A recent NPR story about racial discrimination in online dating points out how OKCupid’s sophisticated data analytics can’t tell two people what they need to know about one another for a romance to blossom, especially across different cultural or racial boundaries. As an interviewee puts it, “The good stuff begins where the data ends.” What’s the good stuff? The seduction. The playfulness. The chemistry. The newness. The possibilities. The romance.

If it’s like this for two individuals trying to figure out if they have a future together, how much more complex it is for a brand trying to connect with its customers, a company wanting to champion diversity, or a community trying to engage its citizens? Immensely more complex. No matter how much data you have on hand, the good stuff always begins where the data ends. The romancing can only happen if you’re willing to honor stories that co-exist with data.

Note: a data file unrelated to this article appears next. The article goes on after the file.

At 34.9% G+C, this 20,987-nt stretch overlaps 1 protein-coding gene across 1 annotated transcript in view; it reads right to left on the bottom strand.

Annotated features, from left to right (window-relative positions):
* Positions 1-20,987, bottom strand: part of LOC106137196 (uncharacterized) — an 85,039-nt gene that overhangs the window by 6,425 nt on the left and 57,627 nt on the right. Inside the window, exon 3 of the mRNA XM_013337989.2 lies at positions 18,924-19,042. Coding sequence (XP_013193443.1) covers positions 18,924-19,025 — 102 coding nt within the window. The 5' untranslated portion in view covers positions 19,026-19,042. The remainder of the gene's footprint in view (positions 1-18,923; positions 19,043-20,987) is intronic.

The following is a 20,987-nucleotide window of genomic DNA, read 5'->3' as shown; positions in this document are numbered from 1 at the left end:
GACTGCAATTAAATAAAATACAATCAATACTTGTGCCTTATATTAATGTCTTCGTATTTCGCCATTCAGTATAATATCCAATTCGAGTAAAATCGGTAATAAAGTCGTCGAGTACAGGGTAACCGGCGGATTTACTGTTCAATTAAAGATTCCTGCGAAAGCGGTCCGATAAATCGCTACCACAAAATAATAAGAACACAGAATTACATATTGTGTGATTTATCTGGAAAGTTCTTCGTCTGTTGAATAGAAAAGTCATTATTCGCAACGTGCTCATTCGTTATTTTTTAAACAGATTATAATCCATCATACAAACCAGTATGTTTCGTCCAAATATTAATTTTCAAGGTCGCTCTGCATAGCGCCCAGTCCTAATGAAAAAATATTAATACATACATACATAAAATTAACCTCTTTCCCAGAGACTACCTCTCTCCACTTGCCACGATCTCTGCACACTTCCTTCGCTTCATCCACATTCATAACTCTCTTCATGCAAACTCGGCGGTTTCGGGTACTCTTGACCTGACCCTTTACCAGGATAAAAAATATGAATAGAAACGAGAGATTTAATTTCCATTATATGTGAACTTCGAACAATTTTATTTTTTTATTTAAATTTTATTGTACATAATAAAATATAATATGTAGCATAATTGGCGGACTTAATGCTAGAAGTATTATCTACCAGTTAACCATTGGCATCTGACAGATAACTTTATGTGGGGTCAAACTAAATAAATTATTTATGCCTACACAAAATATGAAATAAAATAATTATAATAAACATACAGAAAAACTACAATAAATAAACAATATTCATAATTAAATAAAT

Think of data and story as inextricably entwined, two sides of a coin. Data without storytelling to give it life is like trying to start a fire without a spark. It’s lifeless. Flat. Uninspiring. On the flip side, storytelling that doesn’t respect data is propaganda. It manipulates and ultimately disappoints when the illusion evaporates. Imagine being on an OKCupid dinner date with a person who tells fascinating stories but doesn’t share any information about himself. Check, please! It’s data–where a person went to school, how they grew up, what they do for a living, what music they  like–that provides authentic points of connection, and avenues for sharing. No one tells a credible story without credible data.